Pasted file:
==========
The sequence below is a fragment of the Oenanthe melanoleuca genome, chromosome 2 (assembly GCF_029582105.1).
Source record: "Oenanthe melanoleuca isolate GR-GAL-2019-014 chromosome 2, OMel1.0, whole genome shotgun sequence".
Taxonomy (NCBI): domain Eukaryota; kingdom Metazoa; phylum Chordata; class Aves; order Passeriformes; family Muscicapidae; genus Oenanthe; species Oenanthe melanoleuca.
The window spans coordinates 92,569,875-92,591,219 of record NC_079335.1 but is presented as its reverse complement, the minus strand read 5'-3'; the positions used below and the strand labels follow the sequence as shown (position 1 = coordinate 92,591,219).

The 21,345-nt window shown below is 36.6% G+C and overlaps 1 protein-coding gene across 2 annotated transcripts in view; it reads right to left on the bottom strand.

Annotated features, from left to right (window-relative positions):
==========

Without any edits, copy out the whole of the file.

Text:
The sequence below is a fragment of the Oenanthe melanoleuca genome, chromosome 2 (assembly GCF_029582105.1).
Source record: "Oenanthe melanoleuca isolate GR-GAL-2019-014 chromosome 2, OMel1.0, whole genome shotgun sequence".
Taxonomy (NCBI): domain Eukaryota; kingdom Metazoa; phylum Chordata; class Aves; order Passeriformes; family Muscicapidae; genus Oenanthe; species Oenanthe melanoleuca.
The window spans coordinates 92,569,875-92,591,219 of record NC_079335.1 but is presented as its reverse complement, the minus strand read 5'-3'; the positions used below and the strand labels follow the sequence as shown (position 1 = coordinate 92,591,219).

The 21,345-nt window shown below is 36.6% G+C and overlaps 1 protein-coding gene across 2 annotated transcripts in view; it reads right to left on the bottom strand.

Annotated features, from left to right (window-relative positions):